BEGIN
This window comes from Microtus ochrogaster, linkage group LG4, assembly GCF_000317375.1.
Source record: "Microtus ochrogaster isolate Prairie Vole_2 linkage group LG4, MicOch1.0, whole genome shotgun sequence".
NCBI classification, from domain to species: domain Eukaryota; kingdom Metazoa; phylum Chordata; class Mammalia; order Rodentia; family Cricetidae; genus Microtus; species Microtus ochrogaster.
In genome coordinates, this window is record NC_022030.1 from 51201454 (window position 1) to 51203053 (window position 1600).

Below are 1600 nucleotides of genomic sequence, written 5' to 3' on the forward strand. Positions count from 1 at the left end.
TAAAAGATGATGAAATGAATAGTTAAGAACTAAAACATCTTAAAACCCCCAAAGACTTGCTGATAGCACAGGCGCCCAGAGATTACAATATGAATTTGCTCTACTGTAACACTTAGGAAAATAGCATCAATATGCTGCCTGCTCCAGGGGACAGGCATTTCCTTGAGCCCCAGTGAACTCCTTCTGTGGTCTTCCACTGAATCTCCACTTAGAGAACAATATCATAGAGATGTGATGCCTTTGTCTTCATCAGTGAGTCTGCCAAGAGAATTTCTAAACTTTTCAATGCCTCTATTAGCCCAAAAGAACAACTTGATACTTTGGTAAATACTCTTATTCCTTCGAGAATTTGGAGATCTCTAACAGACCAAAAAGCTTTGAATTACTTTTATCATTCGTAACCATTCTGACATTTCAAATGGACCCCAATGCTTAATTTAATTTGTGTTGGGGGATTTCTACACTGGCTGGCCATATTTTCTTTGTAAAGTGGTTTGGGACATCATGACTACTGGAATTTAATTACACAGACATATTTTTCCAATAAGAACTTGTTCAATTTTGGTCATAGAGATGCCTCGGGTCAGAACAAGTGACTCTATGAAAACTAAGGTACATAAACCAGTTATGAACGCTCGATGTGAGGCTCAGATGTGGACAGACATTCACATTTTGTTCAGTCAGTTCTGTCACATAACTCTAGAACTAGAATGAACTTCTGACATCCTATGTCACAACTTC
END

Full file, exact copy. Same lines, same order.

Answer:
This window comes from Microtus ochrogaster, linkage group LG4, assembly GCF_000317375.1.
Source record: "Microtus ochrogaster isolate Prairie Vole_2 linkage group LG4, MicOch1.0, whole genome shotgun sequence".
NCBI classification, from domain to species: domain Eukaryota; kingdom Metazoa; phylum Chordata; class Mammalia; order Rodentia; family Cricetidae; genus Microtus; species Microtus ochrogaster.
In genome coordinates, this window is record NC_022030.1 from 51201454 (window position 1) to 51203053 (window position 1600).

Below are 1600 nucleotides of genomic sequence, written 5' to 3' on the forward strand. Positions count from 1 at the left end.
TAAAAGATGATGAAATGAATAGTTAAGAACTAAAACATCTTAAAACCCCCAAAGACTTGCTGATAGCACAGGCGCCCAGAGATTACAATATGAATTTGCTCTACTGTAACACTTAGGAAAATAGCATCAATATGCTGCCTGCTCCAGGGGACAGGCATTTCCTTGAGCCCCAGTGAACTCCTTCTGTGGTCTTCCACTGAATCTCCACTTAGAGAACAATATCATAGAGATGTGATGCCTTTGTCTTCATCAGTGAGTCTGCCAAGAGAATTTCTAAACTTTTCAATGCCTCTATTAGCCCAAAAGAACAACTTGATACTTTGGTAAATACTCTTATTCCTTCGAGAATTTGGAGATCTCTAACAGACCAAAAAGCTTTGAATTACTTTTATCATTCGTAACCATTCTGACATTTCAAATGGACCCCAATGCTTAATTTAATTTGTGTTGGGGGATTTCTACACTGGCTGGCCATATTTTCTTTGTAAAGTGGTTTGGGACATCATGACTACTGGAATTTAATTACACAGACATATTTTTCCAATAAGAACTTGTTCAATTTTGGTCATAGAGATGCCTCGGGTCAGAACAAGTGACTCTATGAAAACTAAGGTACATAAACCAGTTATGAACGCTCGATGTGAGGCTCAGATGTGGACAGACATTCACATTTTGTTCAGTCAGTTCTGTCACATAACTCTAGAACTAGAATGAACTTCTGACATCCTATGTCACAACTTC